Asked about his reaction to another quake, Witt said: “Feeling the earth move…we found out it was a 7.1 one. Realizing that was more significant than the one that was previous, we started launching a lot of equipment, even though we don’t know how much damage there is.”
The effects of the quake were captured on live TV:
The center of the first quake was near Searles Valley in San Bernardino County. That time, there were reports of people needing medical assistance and of damaged roadways and buildings. In Ridgecrest, in Kern County, CA, there were five fires and other damages, the mayor told CNN. On July 5, there were already reports of rock slides and structure fires. According to the Weather Channel, “The quake on Friday evening released at least 10 times more energy than its foreshock.”
CNN reported that “multiple fires and injuries” were occurring in Ridgecrest, and videos showed blazes. One person wrote on Twitter: “I have family in Ridgecrest. My cousins house may fall down so they’re outside. I also have family in Palmdale. Depending on where you are prepare yourself for evacuation. Better to be ready and not need it than be evacuated without your needs.”
The new earthquake is not an after shock, according to a prominent seismologist. In fact, she says that the earlier quake was a FORESHOCK of the one on July 5. The seismologist, Dr. Lucy Jones, wrote on Twitter: “So the M6.4 was a foreshock. This was a M7.1 on the same fault as has been producing the Searles Valley sequence. This is part of the same sequence.”
Jones told the LA Times: “The fault is growing. We ruptured a piece in the first earthquake, we ruptured a piece in the 5.4…and we’ve ruptured more now.”
“911 calls coming in from NW communities of #SBCounty. Homes shifted, foundation cracks, retaining walls down. One injury (minor) with firefighters treating patient. No unmet needs currently,” San Bernardino County Fire tweeted on July 5.
Here’s what you need to know:
Even the Los Angeles Dodgers Felt the July 5 Earthquake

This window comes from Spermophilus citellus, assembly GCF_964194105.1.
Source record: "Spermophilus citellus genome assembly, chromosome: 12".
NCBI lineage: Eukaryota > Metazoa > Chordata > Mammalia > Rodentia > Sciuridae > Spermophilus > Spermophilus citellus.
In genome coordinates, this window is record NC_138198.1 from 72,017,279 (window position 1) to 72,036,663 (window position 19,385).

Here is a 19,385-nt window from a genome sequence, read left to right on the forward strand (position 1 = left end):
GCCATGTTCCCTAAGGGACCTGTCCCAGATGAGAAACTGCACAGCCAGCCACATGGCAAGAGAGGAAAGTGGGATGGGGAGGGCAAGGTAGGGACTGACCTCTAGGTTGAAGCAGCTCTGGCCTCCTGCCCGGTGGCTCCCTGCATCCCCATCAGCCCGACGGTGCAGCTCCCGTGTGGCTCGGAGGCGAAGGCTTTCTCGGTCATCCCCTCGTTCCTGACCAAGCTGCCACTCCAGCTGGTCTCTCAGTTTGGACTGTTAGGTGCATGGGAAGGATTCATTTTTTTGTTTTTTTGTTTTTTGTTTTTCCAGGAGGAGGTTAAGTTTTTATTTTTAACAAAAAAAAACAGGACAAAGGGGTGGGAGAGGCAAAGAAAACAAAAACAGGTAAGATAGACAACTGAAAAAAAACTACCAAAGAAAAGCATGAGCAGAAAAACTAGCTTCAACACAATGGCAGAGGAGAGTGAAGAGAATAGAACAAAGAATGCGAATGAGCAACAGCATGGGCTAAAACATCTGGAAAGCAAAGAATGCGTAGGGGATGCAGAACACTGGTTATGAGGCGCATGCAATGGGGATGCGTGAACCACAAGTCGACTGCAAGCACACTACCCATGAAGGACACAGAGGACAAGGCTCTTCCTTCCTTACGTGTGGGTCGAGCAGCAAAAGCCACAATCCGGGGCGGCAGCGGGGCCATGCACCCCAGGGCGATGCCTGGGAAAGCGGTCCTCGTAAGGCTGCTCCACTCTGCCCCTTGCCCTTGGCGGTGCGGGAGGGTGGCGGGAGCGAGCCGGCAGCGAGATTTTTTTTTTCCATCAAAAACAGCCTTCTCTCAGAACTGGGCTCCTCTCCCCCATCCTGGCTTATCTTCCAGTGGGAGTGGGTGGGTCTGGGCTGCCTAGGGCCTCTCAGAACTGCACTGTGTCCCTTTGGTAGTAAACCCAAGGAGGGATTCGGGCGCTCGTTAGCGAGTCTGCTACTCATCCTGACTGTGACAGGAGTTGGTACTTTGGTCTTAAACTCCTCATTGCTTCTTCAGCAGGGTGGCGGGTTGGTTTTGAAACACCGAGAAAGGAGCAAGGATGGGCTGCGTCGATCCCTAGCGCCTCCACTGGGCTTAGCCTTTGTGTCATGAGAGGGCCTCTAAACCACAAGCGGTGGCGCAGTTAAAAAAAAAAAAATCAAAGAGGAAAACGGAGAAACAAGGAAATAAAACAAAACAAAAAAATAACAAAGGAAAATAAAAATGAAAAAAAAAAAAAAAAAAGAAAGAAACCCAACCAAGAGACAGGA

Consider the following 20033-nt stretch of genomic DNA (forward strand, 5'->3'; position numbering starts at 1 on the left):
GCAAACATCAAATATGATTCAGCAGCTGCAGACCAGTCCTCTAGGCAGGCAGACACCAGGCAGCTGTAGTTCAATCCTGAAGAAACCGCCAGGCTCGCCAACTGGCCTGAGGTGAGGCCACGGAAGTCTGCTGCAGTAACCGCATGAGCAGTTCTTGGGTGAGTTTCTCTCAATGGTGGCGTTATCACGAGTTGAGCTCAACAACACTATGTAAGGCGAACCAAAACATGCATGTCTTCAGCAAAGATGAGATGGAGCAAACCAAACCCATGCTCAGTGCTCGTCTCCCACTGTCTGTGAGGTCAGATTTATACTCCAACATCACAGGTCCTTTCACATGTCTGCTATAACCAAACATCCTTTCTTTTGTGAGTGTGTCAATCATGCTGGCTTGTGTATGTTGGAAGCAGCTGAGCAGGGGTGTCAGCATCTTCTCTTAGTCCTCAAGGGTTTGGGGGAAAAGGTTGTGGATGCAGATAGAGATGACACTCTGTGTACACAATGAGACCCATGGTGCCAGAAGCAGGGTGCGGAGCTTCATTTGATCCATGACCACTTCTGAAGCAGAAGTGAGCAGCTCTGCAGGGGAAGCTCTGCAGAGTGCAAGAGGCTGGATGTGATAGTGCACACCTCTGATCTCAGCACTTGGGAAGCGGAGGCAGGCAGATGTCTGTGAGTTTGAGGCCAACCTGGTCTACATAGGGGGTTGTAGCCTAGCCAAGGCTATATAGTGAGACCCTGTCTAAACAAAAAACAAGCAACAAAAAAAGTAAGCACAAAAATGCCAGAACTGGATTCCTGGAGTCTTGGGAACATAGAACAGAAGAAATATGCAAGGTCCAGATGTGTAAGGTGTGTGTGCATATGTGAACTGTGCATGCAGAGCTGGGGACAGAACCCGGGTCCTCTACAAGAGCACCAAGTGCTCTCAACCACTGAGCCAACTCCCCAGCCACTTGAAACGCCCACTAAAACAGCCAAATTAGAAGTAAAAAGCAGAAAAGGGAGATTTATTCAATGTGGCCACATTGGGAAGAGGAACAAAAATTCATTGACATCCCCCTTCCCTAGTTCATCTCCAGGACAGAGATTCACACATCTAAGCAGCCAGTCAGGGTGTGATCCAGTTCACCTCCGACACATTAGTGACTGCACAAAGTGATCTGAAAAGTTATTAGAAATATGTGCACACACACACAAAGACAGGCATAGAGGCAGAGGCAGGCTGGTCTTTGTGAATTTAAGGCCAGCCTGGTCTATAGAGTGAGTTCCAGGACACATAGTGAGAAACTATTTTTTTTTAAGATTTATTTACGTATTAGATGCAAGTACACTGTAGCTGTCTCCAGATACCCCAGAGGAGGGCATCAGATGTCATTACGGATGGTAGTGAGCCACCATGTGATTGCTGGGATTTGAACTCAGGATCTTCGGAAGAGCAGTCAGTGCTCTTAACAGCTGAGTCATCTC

The Los Angeles Dodgers kept playing despite feeling shaking from the July 5 quake. “Yes, another #earthquake. Reminder, only use 911 for emergencies. 877-ASK-LAPD for non emergencies in the City of LA. The LAPD will be working with our city partners to ensure everyone’s safety in the City of Los Angeles,” the Los Angeles Police Department wrote on the evening of July 5.
Preliminary reports gave the following information: “A 7.1 magnitude earthquake occurred 10.56mi NNE of Ridgecrest, CA.”
According to KTLA, “the preliminary magnitude of tonight’s earthquake near the Searles Valley is now listed by the USGS as 6.9. The quake was far shallower than the previous 6.4-magnitude and 5.4-magnitude foreshocks in the same area.”
Photos of damage from the July 5 earthquake hit social media. “My family was able to make it to Ridgecrest. Cops are assisting people out of the town. You have to drive slow. But they just aren’t letting people IN,” wrote one Twitter user.
People took to Twitter express their fears and share videos.
Thankfully, there were no serious injuries from the earlier quake. The reports from the July 5 quake are still unfolding (and this post is being updated as they are.)
You can see more data and maps on California quakes here. You can see the USGS interactive earthquake map here. Whether there are casualties is not yet clear, according to The Los Angeles Times. You can listen to dispatch audio in Kern County here.
The July 4 Quake Caused Property Damage in Ridgecrest, CA But No Serious Injuries
It’s all made for a frightening few days in South California – and, especially, in Ridgecrest. An after-shock also hit in the middle of a Kern County press conference after the July 4th quake. You can watch that video above.
The Ridgecrest, CA police chief said, referring to the earlier quake, that authorities were “inundated with calls, with fires, obviously stores that were shaken with stuff falling off the shelves and various items falling…” Authorities reported multiple minor injuries in that community as a result of the quake.
“I was laying down in my bed and I had my feet on the wall and I felt like both of the sides of the house were moving and shaking…” said Edith Mata, a student at Bakersfield College, to the Times after the first quake.
According to the USGS Earthquake Hazards Program of the U.S. Geological Survey, the July 4 quake had these attributes: “M 6.4 – 12km SW of Searles Valley, CA. 2019-07-04 17:33:48 (UTC) 35.705°N 117.508°W8.7 km depth.”
According to KTLA, people felt the earlier quake as a “long, rolling motion,” for about 20 seconds. ABC 11 reported that objects shook and were knocked to the ground at Ledesma Chiropractic in Ridgecrest. Video showed items kicked over in a liquor store. According to USGS, people also felt the quake in Sacramento, Reno, Las Vegas and Tijuana.